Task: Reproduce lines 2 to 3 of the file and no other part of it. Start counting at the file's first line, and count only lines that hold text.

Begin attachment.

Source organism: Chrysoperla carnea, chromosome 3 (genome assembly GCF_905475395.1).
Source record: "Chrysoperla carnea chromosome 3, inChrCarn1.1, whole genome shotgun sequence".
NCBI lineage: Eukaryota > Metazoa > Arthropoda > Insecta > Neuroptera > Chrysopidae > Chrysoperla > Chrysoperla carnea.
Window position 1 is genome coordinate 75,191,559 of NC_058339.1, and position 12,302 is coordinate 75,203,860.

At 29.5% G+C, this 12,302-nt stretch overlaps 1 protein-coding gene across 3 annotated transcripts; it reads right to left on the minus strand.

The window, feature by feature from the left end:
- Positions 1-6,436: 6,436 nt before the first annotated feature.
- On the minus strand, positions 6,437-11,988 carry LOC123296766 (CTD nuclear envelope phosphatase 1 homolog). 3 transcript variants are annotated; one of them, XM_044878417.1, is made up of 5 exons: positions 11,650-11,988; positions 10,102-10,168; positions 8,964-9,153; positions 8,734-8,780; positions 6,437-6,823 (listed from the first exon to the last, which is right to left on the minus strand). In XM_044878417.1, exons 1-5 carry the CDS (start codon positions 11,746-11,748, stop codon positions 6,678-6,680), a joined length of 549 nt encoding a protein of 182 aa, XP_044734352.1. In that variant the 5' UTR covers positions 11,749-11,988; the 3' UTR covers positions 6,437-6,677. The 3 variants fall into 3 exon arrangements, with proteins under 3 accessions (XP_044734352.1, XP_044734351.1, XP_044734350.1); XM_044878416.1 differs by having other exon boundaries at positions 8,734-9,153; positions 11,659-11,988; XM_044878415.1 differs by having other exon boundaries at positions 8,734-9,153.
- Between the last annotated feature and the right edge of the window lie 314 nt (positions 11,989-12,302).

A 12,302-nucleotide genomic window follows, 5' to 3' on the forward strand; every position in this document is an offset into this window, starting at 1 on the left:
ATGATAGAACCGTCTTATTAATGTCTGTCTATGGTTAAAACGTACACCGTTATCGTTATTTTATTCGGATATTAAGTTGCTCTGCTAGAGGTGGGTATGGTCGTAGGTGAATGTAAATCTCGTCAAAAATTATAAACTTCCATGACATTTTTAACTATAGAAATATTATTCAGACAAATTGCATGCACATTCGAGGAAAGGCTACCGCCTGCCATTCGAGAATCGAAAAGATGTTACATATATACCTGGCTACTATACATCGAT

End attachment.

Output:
Source record: "Chrysoperla carnea chromosome 3, inChrCarn1.1, whole genome shotgun sequence".
NCBI lineage: Eukaryota > Metazoa > Arthropoda > Insecta > Neuroptera > Chrysopidae > Chrysoperla > Chrysoperla carnea.